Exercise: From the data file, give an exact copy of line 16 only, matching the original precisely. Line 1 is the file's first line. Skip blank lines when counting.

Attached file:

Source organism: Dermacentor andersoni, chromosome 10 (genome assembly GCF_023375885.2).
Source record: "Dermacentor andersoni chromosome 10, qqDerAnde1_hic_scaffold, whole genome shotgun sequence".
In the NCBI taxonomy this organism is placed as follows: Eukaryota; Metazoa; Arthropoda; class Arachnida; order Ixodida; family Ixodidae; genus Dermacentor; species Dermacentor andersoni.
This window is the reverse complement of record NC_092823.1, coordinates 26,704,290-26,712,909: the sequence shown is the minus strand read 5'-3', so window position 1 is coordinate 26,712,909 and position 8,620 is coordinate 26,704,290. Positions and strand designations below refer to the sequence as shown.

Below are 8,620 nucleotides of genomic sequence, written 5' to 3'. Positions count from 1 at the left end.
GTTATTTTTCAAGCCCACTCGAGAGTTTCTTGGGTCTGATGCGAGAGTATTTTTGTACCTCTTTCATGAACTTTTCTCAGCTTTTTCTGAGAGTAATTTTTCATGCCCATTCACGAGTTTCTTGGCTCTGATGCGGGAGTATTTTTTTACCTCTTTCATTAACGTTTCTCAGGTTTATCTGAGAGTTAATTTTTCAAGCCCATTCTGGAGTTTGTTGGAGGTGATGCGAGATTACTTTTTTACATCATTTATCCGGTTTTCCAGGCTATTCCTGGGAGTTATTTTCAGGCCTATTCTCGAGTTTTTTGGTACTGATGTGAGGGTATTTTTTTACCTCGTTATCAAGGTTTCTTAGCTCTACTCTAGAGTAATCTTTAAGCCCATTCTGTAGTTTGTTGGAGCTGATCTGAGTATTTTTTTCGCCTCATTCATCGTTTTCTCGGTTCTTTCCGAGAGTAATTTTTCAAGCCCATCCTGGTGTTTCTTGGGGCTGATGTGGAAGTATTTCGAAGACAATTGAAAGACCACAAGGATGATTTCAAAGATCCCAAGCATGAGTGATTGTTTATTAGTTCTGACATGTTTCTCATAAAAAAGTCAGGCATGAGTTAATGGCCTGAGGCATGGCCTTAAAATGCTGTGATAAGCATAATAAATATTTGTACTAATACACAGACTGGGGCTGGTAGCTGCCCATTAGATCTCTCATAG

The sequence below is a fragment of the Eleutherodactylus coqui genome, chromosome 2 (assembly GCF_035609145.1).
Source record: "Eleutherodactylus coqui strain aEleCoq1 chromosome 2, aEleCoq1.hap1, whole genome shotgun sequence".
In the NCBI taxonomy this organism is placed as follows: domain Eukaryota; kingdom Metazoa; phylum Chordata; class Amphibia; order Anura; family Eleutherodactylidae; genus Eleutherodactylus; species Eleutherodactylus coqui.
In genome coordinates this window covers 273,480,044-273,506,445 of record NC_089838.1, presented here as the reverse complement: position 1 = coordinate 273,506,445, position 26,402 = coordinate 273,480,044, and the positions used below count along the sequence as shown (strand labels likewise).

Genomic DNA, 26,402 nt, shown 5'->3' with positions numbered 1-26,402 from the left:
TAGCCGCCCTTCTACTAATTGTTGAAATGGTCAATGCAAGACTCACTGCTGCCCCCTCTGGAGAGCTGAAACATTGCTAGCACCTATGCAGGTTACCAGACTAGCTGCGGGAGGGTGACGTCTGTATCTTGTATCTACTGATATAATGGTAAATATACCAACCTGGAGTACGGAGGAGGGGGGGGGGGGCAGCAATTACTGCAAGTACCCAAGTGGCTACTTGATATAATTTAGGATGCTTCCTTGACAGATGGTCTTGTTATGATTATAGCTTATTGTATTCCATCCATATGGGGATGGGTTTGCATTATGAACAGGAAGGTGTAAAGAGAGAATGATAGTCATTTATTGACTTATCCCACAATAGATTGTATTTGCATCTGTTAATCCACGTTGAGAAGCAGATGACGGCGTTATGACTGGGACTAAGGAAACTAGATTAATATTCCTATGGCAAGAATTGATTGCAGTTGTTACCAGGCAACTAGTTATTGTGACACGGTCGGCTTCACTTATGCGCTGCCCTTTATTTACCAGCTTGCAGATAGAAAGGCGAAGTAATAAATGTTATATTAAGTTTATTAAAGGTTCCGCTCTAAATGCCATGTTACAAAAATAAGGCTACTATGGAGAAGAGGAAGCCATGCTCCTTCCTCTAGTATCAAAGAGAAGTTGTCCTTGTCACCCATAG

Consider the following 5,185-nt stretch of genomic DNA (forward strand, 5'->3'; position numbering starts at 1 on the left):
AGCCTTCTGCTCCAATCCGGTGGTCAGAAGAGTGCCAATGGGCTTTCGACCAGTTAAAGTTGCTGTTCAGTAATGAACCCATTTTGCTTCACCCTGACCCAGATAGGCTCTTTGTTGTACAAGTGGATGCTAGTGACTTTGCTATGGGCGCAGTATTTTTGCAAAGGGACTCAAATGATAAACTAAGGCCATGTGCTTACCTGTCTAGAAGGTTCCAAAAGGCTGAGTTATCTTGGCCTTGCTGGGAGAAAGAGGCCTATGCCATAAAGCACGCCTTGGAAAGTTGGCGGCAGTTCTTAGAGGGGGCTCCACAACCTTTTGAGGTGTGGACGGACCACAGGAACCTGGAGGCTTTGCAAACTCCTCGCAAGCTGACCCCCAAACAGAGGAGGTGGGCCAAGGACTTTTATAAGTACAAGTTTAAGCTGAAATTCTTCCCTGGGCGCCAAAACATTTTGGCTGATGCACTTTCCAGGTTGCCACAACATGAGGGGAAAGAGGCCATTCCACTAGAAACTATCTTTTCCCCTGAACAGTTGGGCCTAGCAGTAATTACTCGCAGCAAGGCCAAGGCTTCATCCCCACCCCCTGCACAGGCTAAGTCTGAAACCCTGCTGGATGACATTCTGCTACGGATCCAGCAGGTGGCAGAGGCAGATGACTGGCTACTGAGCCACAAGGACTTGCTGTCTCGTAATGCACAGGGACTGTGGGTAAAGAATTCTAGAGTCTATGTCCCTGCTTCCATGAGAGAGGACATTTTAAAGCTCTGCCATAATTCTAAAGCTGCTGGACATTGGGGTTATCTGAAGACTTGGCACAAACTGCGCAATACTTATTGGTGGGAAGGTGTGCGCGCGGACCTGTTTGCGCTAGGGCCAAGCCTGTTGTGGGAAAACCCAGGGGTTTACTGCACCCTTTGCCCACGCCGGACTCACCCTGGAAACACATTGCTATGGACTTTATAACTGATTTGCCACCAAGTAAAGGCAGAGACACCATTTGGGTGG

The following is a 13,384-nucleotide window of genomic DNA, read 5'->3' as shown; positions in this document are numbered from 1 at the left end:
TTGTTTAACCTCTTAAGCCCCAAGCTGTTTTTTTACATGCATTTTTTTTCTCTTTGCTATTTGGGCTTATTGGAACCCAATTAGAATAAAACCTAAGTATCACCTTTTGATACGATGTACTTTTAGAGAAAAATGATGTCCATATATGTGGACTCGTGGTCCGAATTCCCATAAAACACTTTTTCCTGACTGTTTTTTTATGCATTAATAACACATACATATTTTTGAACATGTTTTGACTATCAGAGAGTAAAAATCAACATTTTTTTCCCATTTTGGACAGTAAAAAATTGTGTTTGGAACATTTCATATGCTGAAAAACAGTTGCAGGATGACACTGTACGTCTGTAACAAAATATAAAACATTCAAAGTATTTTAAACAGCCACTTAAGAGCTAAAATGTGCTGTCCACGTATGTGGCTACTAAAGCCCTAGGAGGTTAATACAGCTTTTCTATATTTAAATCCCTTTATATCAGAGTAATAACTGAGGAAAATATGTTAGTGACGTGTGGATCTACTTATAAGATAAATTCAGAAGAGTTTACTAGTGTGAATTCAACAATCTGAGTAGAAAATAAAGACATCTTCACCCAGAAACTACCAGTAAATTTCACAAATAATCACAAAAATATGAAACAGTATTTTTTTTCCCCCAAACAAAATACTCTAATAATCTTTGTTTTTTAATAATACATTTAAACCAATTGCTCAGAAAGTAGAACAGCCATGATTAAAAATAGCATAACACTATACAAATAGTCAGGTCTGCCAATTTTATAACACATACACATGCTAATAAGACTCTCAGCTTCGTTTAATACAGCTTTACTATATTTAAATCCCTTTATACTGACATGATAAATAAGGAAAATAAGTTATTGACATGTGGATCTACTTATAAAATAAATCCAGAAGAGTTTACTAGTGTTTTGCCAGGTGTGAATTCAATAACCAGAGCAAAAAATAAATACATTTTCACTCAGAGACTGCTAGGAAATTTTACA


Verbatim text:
TTGTTTAACCTCTTAAGCCCCAAGCTGTTTTTTTACATGCATTTTTTTTCTCTTTGCTATTTGGGCTTATTGGAACCCAATTAGAATAAAACCTAAGTATCACCTTTTGATACGATGTACTTTTAGAGAAAAATGATGTCCATATATGTGGACTCGTGGTCCGAATTCCCATAAAACACTTTTTCCTGACTGTTTTTTTATGCATTAATAACACATACATATTTTTGAACATGTTTTGACTATCAGAGAGTAAAAATCAACATTTTTTTCCCATTTTGGACAGTAAAAAATTGTGTTTGGAACATTTCATATGCTGAAAAACAGTTGCAGGATGACACTGTACGTCTGTAACAAAATATAAAACATTCAAAGTATTTTAAACAGCCACTTAAGAGCTAAAATGTGCTGTCCACGTATGTGGCTACTAAAGCCCTAGGAGGTTAATACAGCTTTTCTATATTTAAATCCCTTTATATCAGAGTAATAACTGAGGAAAATATGTTAGTGACGTGTGGATCTACTTATAAGATAAATTCAGAAGAGTTTACTAGTGTGAATTCAACAATCTGAGTAGAAAATAAAGACATCTTCACCCAGAAACTACCAGTAAATTTCACAAATAATCACAAAAATATGAAACAGTATTTTTTTTCCCCCAAACAAAATACTCTAATAATCTTTGTTTTTTAATAATACATTTAAACCAATTGCTCAGAAAGTAGAACAGCCATGATTAAAAATAGCATAACACTATACAAATAGTCAGGTCTGCCAATTTTATAACACATACACATGCTAATAAGACTCTCAGCTTCGTTTAATACAGCTTTACTATATTTAAATCCCTTTATACTGACATGATAAATAAGGAAAATAAGTTATTGACATGTGGATCTACTTATAAAATAAATCCAGAAGAGTTTACTAGTGTTTTGCCAGGTGTGAATTCAATAACCAGAGCAAAAAATAAATACATTTTCACTCAGAGACTGCTAGGAAATTTTACA